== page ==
Figure 3. Current State of Retail Scorecards
retail scorecards
4) Implement Cost-to-Serve Analysis to Drive Actionable Results. An effective way to align commercial and operational teams is the implementation of cost-to-serve analysis. I firmly believe that the successful implementation of cost-to-serve analysis is one of the reasons for L’Oreal’s improvement.
What is cost-to-serve analysis? It is the analysis of supply chain cost drivers by customer. An example, as shown in Figure 4, demonstrates that the elements of supply chain costs vary widely by customer. In the evaluation and alignment of these cost differences teams can align and start to build the framework for a customer-centric supply chain.
The implementation of a cost-to-serve analysis in conjunction with a Sales and Operations planning effort improves sales and operational alignment and helps to balance one-off programs with customer needs.
Figure 4. An Example of a Cost-To-Serve Analysis
cost to serve
5) Get Good at Available-To-Promise (ATP).  ATP is an important element in ensuring reliability in customer shipments. It sets the expectation on product arrival with the customer. As the organization grows, and covers more geographies, a good ATP signal becomes more critical.
To understand reliability compare the ATP given on an order to actual performance and chart the reason codes for deviations.
6) Establish Listening Posts. Social data, rating and review data, warranty data, customer comment data,  and distributor data comes to the organization but is not used by most supply chain leaders. The design and use of listening posts, to mine and use unstructured data, helps in market sensing for new products and channel programs. While the techniques to use Sentiment Analytics are new, they are very promising. Anthony Volpe shared a great presentation on this topic at our recent conference. Reference our recent work with Lenovo to gain an understanding of how this approach can help you.
7) Recognize the Differences in Supply Chains and Design Buffers. Within a company there are usually 5-7 supply chains with distinctly different rhythms and cycles. In the mapping of these differences use supply chain design technologies. This analysis will use the cost-to-serve data as an input and will evolve over time into customer-centric supply chain policies.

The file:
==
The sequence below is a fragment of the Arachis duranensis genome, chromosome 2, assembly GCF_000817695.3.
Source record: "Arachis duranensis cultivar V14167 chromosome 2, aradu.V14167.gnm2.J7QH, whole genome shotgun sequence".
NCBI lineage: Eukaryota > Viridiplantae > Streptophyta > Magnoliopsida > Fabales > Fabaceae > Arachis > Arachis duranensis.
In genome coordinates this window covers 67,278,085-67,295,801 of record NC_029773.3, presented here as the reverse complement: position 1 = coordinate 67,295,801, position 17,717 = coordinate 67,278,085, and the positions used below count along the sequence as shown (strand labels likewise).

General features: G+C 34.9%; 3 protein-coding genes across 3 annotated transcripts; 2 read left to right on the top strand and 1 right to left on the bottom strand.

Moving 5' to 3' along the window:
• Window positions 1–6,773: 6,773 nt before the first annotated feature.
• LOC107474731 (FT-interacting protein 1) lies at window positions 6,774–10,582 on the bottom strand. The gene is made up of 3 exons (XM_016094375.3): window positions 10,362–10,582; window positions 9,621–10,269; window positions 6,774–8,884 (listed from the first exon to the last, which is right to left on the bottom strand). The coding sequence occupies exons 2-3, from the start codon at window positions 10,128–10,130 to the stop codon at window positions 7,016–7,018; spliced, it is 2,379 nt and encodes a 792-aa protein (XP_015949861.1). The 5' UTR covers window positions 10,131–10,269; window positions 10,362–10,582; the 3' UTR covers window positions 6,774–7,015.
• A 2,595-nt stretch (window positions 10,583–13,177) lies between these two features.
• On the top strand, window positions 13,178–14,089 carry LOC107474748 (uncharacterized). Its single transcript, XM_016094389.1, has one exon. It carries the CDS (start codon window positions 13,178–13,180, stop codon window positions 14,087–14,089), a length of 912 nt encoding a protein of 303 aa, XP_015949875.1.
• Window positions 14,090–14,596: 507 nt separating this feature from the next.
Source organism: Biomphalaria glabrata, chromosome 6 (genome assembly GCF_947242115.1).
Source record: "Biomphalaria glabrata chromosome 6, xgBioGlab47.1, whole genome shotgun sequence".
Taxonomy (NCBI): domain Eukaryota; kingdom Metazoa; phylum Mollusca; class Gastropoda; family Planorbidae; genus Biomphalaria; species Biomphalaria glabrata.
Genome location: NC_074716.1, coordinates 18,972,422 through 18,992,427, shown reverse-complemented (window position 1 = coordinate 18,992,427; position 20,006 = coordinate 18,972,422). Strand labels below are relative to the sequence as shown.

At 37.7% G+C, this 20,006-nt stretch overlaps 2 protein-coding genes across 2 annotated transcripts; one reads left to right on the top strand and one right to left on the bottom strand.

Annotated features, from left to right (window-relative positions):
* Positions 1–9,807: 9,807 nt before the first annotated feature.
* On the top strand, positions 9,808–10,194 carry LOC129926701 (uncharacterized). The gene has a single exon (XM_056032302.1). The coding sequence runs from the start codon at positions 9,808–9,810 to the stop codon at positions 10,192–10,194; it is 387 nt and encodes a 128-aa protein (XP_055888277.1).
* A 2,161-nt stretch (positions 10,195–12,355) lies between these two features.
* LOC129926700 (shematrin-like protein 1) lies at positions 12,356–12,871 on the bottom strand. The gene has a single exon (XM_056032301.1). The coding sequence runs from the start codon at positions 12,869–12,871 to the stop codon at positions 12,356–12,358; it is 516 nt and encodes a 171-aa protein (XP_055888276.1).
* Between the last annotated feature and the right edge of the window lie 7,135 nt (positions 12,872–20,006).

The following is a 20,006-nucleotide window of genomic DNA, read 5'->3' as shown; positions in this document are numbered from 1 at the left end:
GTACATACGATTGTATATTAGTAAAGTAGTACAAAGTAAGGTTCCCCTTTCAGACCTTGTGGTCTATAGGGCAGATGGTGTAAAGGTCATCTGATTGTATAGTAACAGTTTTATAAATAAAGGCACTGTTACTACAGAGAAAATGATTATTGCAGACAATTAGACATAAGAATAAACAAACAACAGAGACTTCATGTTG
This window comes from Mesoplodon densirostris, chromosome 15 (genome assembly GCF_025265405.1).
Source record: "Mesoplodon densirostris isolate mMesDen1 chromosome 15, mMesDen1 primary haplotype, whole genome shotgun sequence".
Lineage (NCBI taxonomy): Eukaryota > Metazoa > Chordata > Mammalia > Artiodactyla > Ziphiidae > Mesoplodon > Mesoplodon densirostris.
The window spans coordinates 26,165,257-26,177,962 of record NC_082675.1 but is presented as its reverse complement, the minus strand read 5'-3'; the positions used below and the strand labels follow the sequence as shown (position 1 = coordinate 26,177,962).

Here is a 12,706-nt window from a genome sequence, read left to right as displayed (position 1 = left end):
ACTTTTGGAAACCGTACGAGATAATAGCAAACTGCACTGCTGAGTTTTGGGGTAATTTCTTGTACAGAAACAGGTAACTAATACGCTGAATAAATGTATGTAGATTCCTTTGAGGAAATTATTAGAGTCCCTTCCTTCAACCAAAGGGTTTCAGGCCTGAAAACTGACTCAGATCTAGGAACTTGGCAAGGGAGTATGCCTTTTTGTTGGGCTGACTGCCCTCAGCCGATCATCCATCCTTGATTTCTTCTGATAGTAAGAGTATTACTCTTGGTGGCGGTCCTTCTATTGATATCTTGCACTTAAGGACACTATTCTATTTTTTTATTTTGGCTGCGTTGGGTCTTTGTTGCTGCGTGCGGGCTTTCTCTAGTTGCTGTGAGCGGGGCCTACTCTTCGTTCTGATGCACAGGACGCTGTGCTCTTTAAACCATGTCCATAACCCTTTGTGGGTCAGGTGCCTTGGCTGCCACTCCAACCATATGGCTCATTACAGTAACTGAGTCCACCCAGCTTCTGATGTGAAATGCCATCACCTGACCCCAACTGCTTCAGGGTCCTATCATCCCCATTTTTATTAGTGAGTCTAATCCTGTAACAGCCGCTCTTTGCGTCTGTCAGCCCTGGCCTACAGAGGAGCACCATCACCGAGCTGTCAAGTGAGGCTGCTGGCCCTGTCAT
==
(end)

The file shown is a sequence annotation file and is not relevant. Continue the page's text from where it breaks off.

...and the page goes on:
In this process use customer data; but in this process, trust, but verify. What do I mean? Don’t use customer data blindly. For example, use customer forecasts only when you understand the error and bias. As companies mature, network design activities using customer data becomes a monthly process.
I hope as you read this blog post that you believe these seven points are more than just “chin music.”  Building a customer-centric supply chain happens through hard work, understanding what matters by customer segment, and building customer-centric policies. We want to help.  Let us know your thoughts. We would love to continue the discussion in the Beet Fusion community.
What is Beet Fusion? Beet Fusion is a community designed for supply chain leaders around the world to have healthy conversations on the evolution of supply chain practices. Our goal is to make it the Facebook, LinkedIn, Yelp, and Monster for the supply chain community. We launched it in a Beta format two weeks ago and we currently have over 600 community members. Feel free to post jobs in the community, engage in a discussion, or add content. This week we are starting ratings and reviews of technology providers. (We think this assessment should be by supply chain leaders as opposed to analysts in conference rooms on white boards.)
In addition, we are putting the finishing touches on our agenda for the Supply Chain Insights Global Summit in September. We have confirmed four speakers. The dates are September 8-10 at the Phoenician in Scottsdale, AZ. We hope to see you there!
About the Author:
Lora in italyLora Cecere is the Founder of Supply Chain Insights. She is trying to redefine the industry analyst model to make it friendlier and more useful for supply chain leaders. Lora wrote the books Supply Chain Metrics That Matter and Bricks Matter, and is currently working on her third book, Leadership Matters. As a frequent contributor of supply chain content to the industry, Lora writes by-line monthly columns for SCM Quarterly, Consumer Goods Technology, Supply Chain Movement and Supply Chain Brain. She also actively blogs on her Supply Chain Insights website, for Linkedin, and for Forbes. When not writing or running her company, Lora is training for a triathlon, taking classes for her DBA degree in research at Temple or knitting and quilting for her new granddaughter. In between writing and training, Lora is actively doing tendu (s) and Dégagé (s) to dome her feet for pointe work at the ballet barre. She thinks that we are never too old to learn or to push an organization harder to improve performance.